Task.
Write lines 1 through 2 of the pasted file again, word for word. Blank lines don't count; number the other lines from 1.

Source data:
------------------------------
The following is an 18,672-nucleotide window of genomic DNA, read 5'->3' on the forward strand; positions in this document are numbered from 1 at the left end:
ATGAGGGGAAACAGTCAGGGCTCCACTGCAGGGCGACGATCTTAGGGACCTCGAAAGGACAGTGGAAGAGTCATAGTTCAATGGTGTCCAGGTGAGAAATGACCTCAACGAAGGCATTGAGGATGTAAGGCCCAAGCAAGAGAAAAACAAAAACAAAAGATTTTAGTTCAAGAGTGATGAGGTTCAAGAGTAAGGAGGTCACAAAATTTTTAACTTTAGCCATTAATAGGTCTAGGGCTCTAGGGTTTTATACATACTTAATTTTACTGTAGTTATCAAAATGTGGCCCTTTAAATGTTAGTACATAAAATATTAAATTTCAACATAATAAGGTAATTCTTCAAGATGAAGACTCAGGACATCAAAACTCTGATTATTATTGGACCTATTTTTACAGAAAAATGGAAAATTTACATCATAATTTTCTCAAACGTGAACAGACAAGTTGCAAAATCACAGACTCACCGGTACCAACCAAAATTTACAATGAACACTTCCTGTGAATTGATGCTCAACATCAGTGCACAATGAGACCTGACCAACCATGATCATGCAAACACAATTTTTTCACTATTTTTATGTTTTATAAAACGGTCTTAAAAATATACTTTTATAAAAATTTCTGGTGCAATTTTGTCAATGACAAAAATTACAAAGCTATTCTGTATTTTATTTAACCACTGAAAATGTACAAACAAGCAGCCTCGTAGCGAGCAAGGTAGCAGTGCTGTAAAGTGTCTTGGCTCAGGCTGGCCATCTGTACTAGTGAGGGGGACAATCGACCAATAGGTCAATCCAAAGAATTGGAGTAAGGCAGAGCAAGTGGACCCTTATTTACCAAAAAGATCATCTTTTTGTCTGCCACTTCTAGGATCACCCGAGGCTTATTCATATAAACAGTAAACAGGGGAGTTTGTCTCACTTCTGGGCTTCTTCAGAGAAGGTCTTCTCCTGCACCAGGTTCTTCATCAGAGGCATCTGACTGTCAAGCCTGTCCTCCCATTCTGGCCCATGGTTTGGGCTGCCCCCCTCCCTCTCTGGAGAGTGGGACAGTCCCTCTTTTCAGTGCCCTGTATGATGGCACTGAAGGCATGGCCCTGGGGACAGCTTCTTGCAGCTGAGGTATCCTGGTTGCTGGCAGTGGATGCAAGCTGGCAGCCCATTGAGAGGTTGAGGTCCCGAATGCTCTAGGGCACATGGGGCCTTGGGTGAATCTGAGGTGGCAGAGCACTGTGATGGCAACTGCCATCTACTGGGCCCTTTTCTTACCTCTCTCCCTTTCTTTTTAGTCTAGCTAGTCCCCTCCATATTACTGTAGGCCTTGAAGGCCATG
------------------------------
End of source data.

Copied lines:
The following is an 18,672-nucleotide window of genomic DNA, read 5'->3' on the forward strand; positions in this document are numbered from 1 at the left end:
ATGAGGGGAAACAGTCAGGGCTCCACTGCAGGGCGACGATCTTAGGGACCTCGAAAGGACAGTGGAAGAGTCATAGTTCAATGGTGTCCAGGTGAGAAATGACCTCAACGAAGGCATTGAGGATGTAAGGCCCAAGCAAGAGAAAAACAAAAACAAAAGATTTTAGTTCAAGAGTGATGAGGTTCAAGAGTAAGGAGGTCACAAAATTTTTAACTTTAGCCATTAATAGGTCTAGGGCTCTAGGGTTTTATACATACTTAATTTTACTGTAGTTATCAAAATGTGGCCCTTTAAATGTTAGTACATAAAATATTAAATTTCAACATAATAAGGTAATTCTTCAAGATGAAGACTCAGGACATCAAAACTCTGATTATTATTGGACCTATTTTTACAGAAAAATGGAAAATTTACATCATAATTTTCTCAAACGTGAACAGACAAGTTGCAAAATCACAGACTCACCGGTACCAACCAAAATTTACAATGAACACTTCCTGTGAATTGATGCTCAACATCAGTGCACAATGAGACCTGACCAACCATGATCATGCAAACACAATTTTTTCACTATTTTTATGTTTTATAAAACGGTCTTAAAAATATACTTTTATAAAAATTTCTGGTGCAATTTTGTCAATGACAAAAATTACAAAGCTATTCTGTATTTTATTTAACCACTGAAAATGTACAAACAAGCAGCCTCGTAGCGAGCAAGGTAGCAGTGCTGTAAAGTGTCTTGGCTCAGGCTGGCCATCTGTACTAGTGAGGGGGACAATCGACCAATAGGTCAATCCAAAGAATTGGAGTAAGGCAGAGCAAGTGGACCCTTATTTACCAAAAAGATCATCTTTTTGTCTGCCACTTCTAGGATCACCCGAGGCTTATTCATATAAACAGTAAACAGGGGAGTTTGTCTCACTTCTGGGCTTCTTCAGAGAAGGTCTTCTCCTGCACCAGGTTCTTCATCAGAGGCATCTGACTGTCAAGCCTGTCCTCCCATTCTGGCCCATGGTTTGGGCTGCCCCCCTCCCTCTCTGGAGAGTGGGACAGTCCCTCTTTTCAGTGCCCTGTATGATGGCACTGAAGGCATGGCCCTGGGGACAGCTTCTTGCAGCTGAGGTATCCTGGTTGCTGGCAGTGGATGCAAGCTGGCAGCCCATTGAGAGGTTGAGGTCCCGAATGCTCTAGGGCACATGGGGCCTTGGGTGAATCTGAGGTGGCAGAGCACTGTGATGGCAACTGCCATCTACTGGGCCCTTTTCTTACCTCTCTCCCTTTCTTTTTAGTCTAGCTAGTCCCCTCCATATTACTGTAGGCCTTGAAGGCCATG